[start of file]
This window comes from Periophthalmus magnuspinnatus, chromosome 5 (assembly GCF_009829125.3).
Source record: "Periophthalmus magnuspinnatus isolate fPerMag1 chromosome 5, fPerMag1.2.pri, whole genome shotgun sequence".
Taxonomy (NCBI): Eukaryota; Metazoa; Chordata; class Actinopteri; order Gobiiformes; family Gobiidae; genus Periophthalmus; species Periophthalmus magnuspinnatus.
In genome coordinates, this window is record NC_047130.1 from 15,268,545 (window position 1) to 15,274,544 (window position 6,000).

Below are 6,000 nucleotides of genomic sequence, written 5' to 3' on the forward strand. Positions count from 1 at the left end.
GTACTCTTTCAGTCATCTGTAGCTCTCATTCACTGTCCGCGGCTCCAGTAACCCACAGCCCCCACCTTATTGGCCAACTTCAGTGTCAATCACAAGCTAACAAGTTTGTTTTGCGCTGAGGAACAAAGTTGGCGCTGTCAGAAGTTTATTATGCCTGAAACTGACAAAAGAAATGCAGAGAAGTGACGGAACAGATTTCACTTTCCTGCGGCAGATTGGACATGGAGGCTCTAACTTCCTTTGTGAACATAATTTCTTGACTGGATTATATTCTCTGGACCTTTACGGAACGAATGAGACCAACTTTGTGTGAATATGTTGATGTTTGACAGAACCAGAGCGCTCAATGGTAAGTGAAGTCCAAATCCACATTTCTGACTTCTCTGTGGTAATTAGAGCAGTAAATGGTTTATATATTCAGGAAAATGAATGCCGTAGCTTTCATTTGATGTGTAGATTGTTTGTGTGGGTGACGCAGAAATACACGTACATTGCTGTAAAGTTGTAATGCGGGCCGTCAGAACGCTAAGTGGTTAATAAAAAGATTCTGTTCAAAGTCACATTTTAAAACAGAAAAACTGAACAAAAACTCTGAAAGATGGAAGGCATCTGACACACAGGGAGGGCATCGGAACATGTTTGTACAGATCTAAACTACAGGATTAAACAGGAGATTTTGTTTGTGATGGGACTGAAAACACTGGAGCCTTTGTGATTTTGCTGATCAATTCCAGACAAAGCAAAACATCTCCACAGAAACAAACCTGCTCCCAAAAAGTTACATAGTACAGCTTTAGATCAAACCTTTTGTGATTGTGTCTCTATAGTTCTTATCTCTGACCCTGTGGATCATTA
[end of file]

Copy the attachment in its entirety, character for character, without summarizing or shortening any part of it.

This window comes from Periophthalmus magnuspinnatus, chromosome 5 (assembly GCF_009829125.3).
Source record: "Periophthalmus magnuspinnatus isolate fPerMag1 chromosome 5, fPerMag1.2.pri, whole genome shotgun sequence".
Taxonomy (NCBI): Eukaryota; Metazoa; Chordata; class Actinopteri; order Gobiiformes; family Gobiidae; genus Periophthalmus; species Periophthalmus magnuspinnatus.
In genome coordinates, this window is record NC_047130.1 from 15,268,545 (window position 1) to 15,274,544 (window position 6,000).

Below are 6,000 nucleotides of genomic sequence, written 5' to 3' on the forward strand. Positions count from 1 at the left end.
GTACTCTTTCAGTCATCTGTAGCTCTCATTCACTGTCCGCGGCTCCAGTAACCCACAGCCCCCACCTTATTGGCCAACTTCAGTGTCAATCACAAGCTAACAAGTTTGTTTTGCGCTGAGGAACAAAGTTGGCGCTGTCAGAAGTTTATTATGCCTGAAACTGACAAAAGAAATGCAGAGAAGTGACGGAACAGATTTCACTTTCCTGCGGCAGATTGGACATGGAGGCTCTAACTTCCTTTGTGAACATAATTTCTTGACTGGATTATATTCTCTGGACCTTTACGGAACGAATGAGACCAACTTTGTGTGAATATGTTGATGTTTGACAGAACCAGAGCGCTCAATGGTAAGTGAAGTCCAAATCCACATTTCTGACTTCTCTGTGGTAATTAGAGCAGTAAATGGTTTATATATTCAGGAAAATGAATGCCGTAGCTTTCATTTGATGTGTAGATTGTTTGTGTGGGTGACGCAGAAATACACGTACATTGCTGTAAAGTTGTAATGCGGGCCGTCAGAACGCTAAGTGGTTAATAAAAAGATTCTGTTCAAAGTCACATTTTAAAACAGAAAAACTGAACAAAAACTCTGAAAGATGGAAGGCATCTGACACACAGGGAGGGCATCGGAACATGTTTGTACAGATCTAAACTACAGGATTAAACAGGAGATTTTGTTTGTGATGGGACTGAAAACACTGGAGCCTTTGTGATTTTGCTGATCAATTCCAGACAAAGCAAAACATCTCCACAGAAACAAACCTGCTCCCAAAAAGTTACATAGTACAGCTTTAGATCAAACCTTTTGTGATTGTGTCTCTATAGTTCTTATCTCTGACCCTGTGGATCATTA